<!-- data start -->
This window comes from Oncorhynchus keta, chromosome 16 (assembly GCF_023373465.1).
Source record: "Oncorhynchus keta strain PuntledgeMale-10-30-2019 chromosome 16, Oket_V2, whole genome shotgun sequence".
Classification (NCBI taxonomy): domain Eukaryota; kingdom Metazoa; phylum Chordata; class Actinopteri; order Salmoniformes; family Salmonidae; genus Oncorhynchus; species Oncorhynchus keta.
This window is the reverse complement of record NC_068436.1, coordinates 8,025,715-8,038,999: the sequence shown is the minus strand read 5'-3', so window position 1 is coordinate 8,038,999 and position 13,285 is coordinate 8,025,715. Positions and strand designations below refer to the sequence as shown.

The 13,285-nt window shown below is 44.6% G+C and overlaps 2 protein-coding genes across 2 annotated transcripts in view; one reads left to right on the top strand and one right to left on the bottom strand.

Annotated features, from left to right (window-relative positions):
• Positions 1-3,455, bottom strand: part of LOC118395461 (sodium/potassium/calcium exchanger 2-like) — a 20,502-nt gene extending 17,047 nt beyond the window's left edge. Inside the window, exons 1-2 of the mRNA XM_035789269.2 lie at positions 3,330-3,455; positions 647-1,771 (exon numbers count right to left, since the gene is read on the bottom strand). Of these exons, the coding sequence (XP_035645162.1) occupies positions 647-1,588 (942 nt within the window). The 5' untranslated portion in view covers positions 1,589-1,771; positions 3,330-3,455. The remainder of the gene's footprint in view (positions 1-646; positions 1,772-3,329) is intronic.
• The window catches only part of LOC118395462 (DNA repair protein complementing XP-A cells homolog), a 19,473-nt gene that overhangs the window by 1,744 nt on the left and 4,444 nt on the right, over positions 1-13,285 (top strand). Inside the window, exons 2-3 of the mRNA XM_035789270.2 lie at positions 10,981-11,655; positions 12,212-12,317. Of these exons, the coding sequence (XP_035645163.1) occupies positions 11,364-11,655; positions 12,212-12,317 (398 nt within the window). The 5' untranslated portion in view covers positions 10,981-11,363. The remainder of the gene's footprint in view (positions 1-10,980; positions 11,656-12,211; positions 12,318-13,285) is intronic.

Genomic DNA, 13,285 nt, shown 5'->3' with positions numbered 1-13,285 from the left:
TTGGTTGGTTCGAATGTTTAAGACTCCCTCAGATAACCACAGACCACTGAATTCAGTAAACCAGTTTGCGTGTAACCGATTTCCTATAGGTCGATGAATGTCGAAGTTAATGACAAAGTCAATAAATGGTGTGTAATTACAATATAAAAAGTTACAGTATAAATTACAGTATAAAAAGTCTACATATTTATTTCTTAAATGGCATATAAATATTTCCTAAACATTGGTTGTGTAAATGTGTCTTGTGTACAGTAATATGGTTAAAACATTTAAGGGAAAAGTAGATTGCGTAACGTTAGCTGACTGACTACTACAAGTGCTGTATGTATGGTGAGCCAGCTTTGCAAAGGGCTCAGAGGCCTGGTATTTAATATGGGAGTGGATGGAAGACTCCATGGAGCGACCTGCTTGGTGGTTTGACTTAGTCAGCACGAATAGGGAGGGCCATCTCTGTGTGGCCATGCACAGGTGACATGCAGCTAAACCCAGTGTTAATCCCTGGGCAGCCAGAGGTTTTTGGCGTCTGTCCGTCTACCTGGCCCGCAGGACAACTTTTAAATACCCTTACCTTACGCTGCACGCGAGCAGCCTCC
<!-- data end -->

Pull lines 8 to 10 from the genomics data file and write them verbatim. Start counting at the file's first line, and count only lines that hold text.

• The window catches only part of LOC118395462 (DNA repair protein complementing XP-A cells homolog), a 19,473-nt gene that overhangs the window by 1,744 nt on the left and 4,444 nt on the right, over positions 1-13,285 (top strand). Inside the window, exons 2-3 of the mRNA XM_035789270.2 lie at positions 10,981-11,655; positions 12,212-12,317. Of these exons, the coding sequence (XP_035645163.1) occupies positions 11,364-11,655; positions 12,212-12,317 (398 nt within the window). The 5' untranslated portion in view covers positions 10,981-11,363. The remainder of the gene's footprint in view (positions 1-10,980; positions 11,656-12,211; positions 12,318-13,285) is intronic.

Genomic DNA, 13,285 nt, shown 5'->3' with positions numbered 1-13,285 from the left:
TTGGTTGGTTCGAATGTTTAAGACTCCCTCAGATAACCACAGACCACTGAATTCAGTAAACCAGTTTGCGTGTAACCGATTTCCTATAGGTCGATGAATGTCGAAGTTAATGACAAAGTCAATAAATGGTGTGTAATTACAATATAAAAAGTTACAGTATAAATTACAGTATAAAAAGTCTACATATTTATTTCTTAAATGGCATATAAATATTTCCTAAACATTGGTTGTGTAAATGTGTCTTGTGTACAGTAATATGGTTAAAACATTTAAGGGAAAAGTAGATTGCGTAACGTTAGCTGACTGACTACTACAAGTGCTGTATGTATGGTGAGCCAGCTTTGCAAAGGGCTCAGAGGCCTGGTATTTAATATGGGAGTGGATGGAAGACTCCATGGAGCGACCTGCTTGGTGGTTTGACTTAGTCAGCACGAATAGGGAGGGCCATCTCTGTGTGGCCATGCACAGGTGACATGCAGCTAAACCCAGTGTTAATCCCTGGGCAGCCAGAGGTTTTTGGCGTCTGTCCGTCTACCTGGCCCGCAGGACAACTTTTAAATACCCTTACCTTACGCTGCACGCGAGCAGCCTCC